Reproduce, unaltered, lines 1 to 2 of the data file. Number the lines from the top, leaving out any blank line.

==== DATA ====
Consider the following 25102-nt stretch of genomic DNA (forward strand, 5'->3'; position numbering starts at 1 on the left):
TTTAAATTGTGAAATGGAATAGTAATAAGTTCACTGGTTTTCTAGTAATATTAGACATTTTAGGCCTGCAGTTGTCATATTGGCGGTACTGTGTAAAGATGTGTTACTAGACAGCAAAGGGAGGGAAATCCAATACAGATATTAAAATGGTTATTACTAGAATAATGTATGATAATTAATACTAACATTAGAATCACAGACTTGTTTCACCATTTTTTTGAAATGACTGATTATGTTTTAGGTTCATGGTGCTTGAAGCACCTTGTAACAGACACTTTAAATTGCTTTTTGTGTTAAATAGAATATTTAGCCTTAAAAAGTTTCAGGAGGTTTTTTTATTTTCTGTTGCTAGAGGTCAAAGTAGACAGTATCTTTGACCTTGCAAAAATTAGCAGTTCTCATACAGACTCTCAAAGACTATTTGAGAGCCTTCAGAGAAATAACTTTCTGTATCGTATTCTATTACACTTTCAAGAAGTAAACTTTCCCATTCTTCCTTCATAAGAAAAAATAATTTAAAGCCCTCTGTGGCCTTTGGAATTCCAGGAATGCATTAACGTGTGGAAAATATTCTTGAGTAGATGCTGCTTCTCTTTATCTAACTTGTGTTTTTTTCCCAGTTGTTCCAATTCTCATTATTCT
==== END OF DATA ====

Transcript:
Consider the following 25102-nt stretch of genomic DNA (forward strand, 5'->3'; position numbering starts at 1 on the left):
TTTAAATTGTGAAATGGAATAGTAATAAGTTCACTGGTTTTCTAGTAATATTAGACATTTTAGGCCTGCAGTTGTCATATTGGCGGTACTGTGTAAAGATGTGTTACTAGACAGCAAAGGGAGGGAAATCCAATACAGATATTAAAATGGTTATTACTAGAATAATGTATGATAATTAATACTAACATTAGAATCACAGACTTGTTTCACCATTTTTTTGAAATGACTGATTATGTTTTAGGTTCATGGTGCTTGAAGCACCTTGTAACAGACACTTTAAATTGCTTTTTGTGTTAAATAGAATATTTAGCCTTAAAAAGTTTCAGGAGGTTTTTTTATTTTCTGTTGCTAGAGGTCAAAGTAGACAGTATCTTTGACCTTGCAAAAATTAGCAGTTCTCATACAGACTCTCAAAGACTATTTGAGAGCCTTCAGAGAAATAACTTTCTGTATCGTATTCTATTACACTTTCAAGAAGTAAACTTTCCCATTCTTCCTTCATAAGAAAAAATAATTTAAAGCCCTCTGTGGCCTTTGGAATTCCAGGAATGCATTAACGTGTGGAAAATATTCTTGAGTAGATGCTGCTTCTCTTTATCTAACTTGTGTTTTTTTCCCAGTTGTTCCAATTCTCATTATTCT